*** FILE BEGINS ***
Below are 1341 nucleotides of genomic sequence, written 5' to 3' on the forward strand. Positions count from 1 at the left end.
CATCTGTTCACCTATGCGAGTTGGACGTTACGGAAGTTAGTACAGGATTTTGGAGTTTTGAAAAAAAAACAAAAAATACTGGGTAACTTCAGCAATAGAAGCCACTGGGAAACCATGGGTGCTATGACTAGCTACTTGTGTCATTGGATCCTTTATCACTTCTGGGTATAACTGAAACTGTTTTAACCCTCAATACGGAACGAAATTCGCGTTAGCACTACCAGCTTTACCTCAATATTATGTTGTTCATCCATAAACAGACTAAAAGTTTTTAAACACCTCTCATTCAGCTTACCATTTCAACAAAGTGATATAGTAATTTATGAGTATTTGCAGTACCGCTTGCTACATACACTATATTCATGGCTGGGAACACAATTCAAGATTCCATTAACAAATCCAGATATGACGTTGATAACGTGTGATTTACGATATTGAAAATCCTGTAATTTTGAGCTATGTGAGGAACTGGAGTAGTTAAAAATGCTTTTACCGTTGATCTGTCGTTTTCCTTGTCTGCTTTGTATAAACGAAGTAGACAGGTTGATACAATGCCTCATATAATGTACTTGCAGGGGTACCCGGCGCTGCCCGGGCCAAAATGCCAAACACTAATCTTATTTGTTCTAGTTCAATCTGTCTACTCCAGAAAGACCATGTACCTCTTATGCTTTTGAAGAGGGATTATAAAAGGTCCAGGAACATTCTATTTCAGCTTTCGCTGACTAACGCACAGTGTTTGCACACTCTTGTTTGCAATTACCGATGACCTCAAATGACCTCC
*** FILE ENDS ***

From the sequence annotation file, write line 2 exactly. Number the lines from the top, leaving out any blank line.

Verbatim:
CATCTGTTCACCTATGCGAGTTGGACGTTACGGAAGTTAGTACAGGATTTTGGAGTTTTGAAAAAAAAACAAAAAATACTGGGTAACTTCAGCAATAGAAGCCACTGGGAAACCATGGGTGCTATGACTAGCTACTTGTGTCATTGGATCCTTTATCACTTCTGGGTATAACTGAAACTGTTTTAACCCTCAATACGGAACGAAATTCGCGTTAGCACTACCAGCTTTACCTCAATATTATGTTGTTCATCCATAAACAGACTAAAAGTTTTTAAACACCTCTCATTCAGCTTACCATTTCAACAAAGTGATATAGTAATTTATGAGTATTTGCAGTACCGCTTGCTACATACACTATATTCATGGCTGGGAACACAATTCAAGATTCCATTAACAAATCCAGATATGACGTTGATAACGTGTGATTTACGATATTGAAAATCCTGTAATTTTGAGCTATGTGAGGAACTGGAGTAGTTAAAAATGCTTTTACCGTTGATCTGTCGTTTTCCTTGTCTGCTTTGTATAAACGAAGTAGACAGGTTGATACAATGCCTCATATAATGTACTTGCAGGGGTACCCGGCGCTGCCCGGGCCAAAATGCCAAACACTAATCTTATTTGTTCTAGTTCAATCTGTCTACTCCAGAAAGACCATGTACCTCTTATGCTTTTGAAGAGGGATTATAAAAGGTCCAGGAACATTCTATTTCAGCTTTCGCTGACTAACGCACAGTGTTTGCACACTCTTGTTTGCAATTACCGATGACCTCAAATGACCTCC